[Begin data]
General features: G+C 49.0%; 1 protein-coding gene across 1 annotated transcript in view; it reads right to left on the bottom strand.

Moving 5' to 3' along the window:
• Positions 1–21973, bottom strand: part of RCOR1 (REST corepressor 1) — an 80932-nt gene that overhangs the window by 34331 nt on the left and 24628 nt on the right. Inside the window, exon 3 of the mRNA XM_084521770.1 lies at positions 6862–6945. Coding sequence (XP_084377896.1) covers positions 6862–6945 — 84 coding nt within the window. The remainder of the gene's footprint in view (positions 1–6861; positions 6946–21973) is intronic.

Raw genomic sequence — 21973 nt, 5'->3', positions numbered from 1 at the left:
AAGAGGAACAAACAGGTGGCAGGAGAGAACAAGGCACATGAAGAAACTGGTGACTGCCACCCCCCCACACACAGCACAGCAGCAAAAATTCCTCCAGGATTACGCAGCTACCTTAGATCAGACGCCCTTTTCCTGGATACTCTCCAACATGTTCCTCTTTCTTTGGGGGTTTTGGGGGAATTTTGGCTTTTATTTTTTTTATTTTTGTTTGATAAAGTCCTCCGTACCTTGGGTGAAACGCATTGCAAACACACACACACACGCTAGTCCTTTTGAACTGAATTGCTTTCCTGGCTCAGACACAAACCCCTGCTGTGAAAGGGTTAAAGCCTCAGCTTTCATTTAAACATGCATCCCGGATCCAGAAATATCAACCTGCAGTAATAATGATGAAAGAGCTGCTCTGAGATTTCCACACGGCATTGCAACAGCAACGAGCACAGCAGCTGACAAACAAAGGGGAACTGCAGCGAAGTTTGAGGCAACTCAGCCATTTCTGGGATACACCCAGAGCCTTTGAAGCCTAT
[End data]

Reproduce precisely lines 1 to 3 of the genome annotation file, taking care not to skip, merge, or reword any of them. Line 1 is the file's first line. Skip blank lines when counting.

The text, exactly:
General features: G+C 49.0%; 1 protein-coding gene across 1 annotated transcript in view; it reads right to left on the bottom strand.

Moving 5' to 3' along the window:
• Positions 1–21973, bottom strand: part of RCOR1 (REST corepressor 1) — an 80932-nt gene that overhangs the window by 34331 nt on the left and 24628 nt on the right. Inside the window, exon 3 of the mRNA XM_084521770.1 lies at positions 6862–6945. Coding sequence (XP_084377896.1) covers positions 6862–6945 — 84 coding nt within the window. The remainder of the gene's footprint in view (positions 1–6861; positions 6946–21973) is intronic.